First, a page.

Why Being An Entrepreneur is LESS Risky Than Being An Employee

    Why Being An Entrepreneur Is LESS Risky Than Being An Employee (Surprising)

    Risk Of Being An EmployeeToday I want to talk to you about risk.

    Specifically, the risks associated with being an entrepreneur and the risks associated with being an employee.

    I find myself surrounded by people in certain areas of my life who think that being an entrepreneur and foregoing the steady paycheck that comes with being an employee is too risky.

    They’ll sit there and tell you statistics about how 9 out of 10 businesses fail and ask you what you’re going to do for health insurance. And don’t get me wrong, there’s certainly some validity to those points.

    But here’s what I don’t get…these people act like being an employee is devoid of risk.

    Every single day there’s people who have loyally worked at their employer for years, if not decades, only to be laid off for reasons that are totally out of their control. Think about the different things that can lead to your termination:

    1. Your employer does a merger with another company, making your position redundant.
    2. Your employer goes out of business or has to downsize due to a bad economy.
    3. Your employer relocates to a different state that you can't move to for one reason or another.
    4. You get a new manager who has unreasonable performance demands.

    Fired from job

    These are just a few examples, and all of these things are totally out of your control. How is leaving your fate up to something like that not equally, if not more risky?

    If you own your own business, at least when shit goes wrong in the economy or if your industry is declining, you’re firmly in control of your own destiny.

    My first investment property is the perfect example of this. Everything that could have gone wrong with it did go wrong. It was a terrible situation.

    But, there was one great thing about the project – I was in control. 

    I could get in there and pull different levers.

    I could fire my terrible contractor (which I did), I could decide that certain projects needed to be put off and others needed to be tackled right away (which I did), and I could literally get in there and do some of the work myself (which I did).

    To me, it all comes down to control. I'll take a riskier situation every day of the week and twice on Sunday if I get more control than I would with a less risky situation.

    This isn't the case for everyone, so if you're struggling with the decision of whether to be an entrepreneur or stay in Corporate America, you need to ask yourself what level of risk you're willing to tolerate.

    The decision can't be, “well, I'll just stay at my job because it's risk-free.” That's simply not the case.  Analyze the risks associated with each and then make the call.

    Employee Vs. Entrepreneur

    There's one more risk that I haven't mentioned yet.

    We all get one at-bat with life…there are no do-overs.

    Knowing this, you have to take into account the risk of not pursuing your dreams. Staying at a Corporate America job means you're going to spend your life building somebody else's dream.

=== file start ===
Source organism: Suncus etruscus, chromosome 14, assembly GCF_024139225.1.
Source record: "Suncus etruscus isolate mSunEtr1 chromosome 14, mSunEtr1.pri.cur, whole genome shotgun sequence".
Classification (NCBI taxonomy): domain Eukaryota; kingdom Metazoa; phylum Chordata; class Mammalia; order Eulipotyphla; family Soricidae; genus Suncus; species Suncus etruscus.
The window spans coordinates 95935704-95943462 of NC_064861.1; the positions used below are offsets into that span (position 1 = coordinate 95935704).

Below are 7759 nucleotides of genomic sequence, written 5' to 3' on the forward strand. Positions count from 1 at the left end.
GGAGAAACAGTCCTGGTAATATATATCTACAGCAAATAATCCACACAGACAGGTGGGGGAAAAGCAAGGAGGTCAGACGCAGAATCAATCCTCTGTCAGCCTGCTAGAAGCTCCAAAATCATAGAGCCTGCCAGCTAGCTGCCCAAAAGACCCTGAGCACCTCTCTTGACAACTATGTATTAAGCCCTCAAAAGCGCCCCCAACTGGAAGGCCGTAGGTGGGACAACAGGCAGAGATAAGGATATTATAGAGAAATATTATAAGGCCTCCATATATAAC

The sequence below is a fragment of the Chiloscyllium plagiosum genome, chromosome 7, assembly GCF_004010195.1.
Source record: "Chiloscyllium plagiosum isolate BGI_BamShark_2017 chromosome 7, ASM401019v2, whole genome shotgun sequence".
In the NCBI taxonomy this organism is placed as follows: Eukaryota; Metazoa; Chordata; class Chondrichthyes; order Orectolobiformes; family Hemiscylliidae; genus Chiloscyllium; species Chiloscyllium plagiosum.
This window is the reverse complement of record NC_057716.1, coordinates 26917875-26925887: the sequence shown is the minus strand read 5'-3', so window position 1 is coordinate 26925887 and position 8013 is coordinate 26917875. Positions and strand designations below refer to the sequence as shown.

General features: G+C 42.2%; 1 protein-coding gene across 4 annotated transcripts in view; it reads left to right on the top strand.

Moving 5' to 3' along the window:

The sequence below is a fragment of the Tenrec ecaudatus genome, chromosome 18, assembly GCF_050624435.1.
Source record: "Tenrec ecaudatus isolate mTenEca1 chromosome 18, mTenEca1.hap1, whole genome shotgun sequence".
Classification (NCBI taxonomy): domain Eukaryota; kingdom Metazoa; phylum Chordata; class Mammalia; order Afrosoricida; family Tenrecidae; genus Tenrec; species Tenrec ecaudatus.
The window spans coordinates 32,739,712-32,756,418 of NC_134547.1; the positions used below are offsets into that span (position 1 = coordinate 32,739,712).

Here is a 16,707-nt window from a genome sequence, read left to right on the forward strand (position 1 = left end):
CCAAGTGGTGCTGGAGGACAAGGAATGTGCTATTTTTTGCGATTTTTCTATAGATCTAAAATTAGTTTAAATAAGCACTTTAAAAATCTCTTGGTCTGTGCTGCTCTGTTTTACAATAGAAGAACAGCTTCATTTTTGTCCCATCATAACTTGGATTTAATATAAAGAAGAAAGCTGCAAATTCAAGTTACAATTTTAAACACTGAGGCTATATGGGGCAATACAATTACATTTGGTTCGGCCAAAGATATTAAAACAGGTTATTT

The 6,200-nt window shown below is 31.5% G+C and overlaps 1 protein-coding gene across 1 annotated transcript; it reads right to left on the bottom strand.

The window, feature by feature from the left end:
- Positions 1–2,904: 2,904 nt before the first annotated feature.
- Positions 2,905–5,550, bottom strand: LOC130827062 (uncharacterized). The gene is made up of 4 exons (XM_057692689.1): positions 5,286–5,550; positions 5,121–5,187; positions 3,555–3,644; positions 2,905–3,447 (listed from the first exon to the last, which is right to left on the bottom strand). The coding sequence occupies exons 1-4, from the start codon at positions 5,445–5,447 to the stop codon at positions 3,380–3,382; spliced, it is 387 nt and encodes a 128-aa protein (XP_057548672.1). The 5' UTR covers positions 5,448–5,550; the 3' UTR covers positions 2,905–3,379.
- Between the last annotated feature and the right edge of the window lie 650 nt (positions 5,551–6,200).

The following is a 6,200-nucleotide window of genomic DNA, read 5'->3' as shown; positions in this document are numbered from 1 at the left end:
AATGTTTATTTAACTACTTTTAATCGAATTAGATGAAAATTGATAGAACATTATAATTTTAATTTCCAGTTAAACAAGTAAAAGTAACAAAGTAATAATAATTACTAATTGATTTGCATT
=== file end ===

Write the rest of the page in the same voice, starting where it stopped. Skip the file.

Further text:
Every day that passes is another day that you haven't created something for yourself.

    The idea of getting old and looking back on a life where I didn't take the leap scares the living shit out of me. It makes me cringe.

    Jim Carrey gave a graduation speech where he talked about this exact concept.

    He talked about how his dad worked as an accountant for years instead of pursuing his passion to be a comedian. He pursued this “safe” career, only to be fired down the road. This sent their family into a dark period where they struggled to get by. The lesson Carrey took out of this is incredibly poignant. He said,

    “You can fail at what you don't want, so you might as well take a chance on doing what you love.”

    For me, the thing that finally cemented my decision to leave the “safety” of my job was the realization that I could always go get another job.

    Assuming you have a decently marketable resume within your industry, ask yourself how difficult it would really be to go get another job at a different firm if you decided to pursue entrepreneurship and it didn't end up working out.

    When I thought this through I realized that the fears that had prevented me from leaving my employer for so long were truly unfounded.

    It's about having the confidence in yourself that you'll be able to make it work no matter what. Either the business succeeds or worst case scenario it fails and you re-enter Corporate America with a great experience under your belt.

    So I'd encourage you to think long and hard about these risks and question the validity of the underlying beliefs you may have had about your job's safety.

    Remember, you can always go get another job.

    Until next time, enjoy.


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    About the Author Alex Owens

    Alex is a serial entrepreneur, coach, and active investor who drives growth and scale for his portfolio companies.

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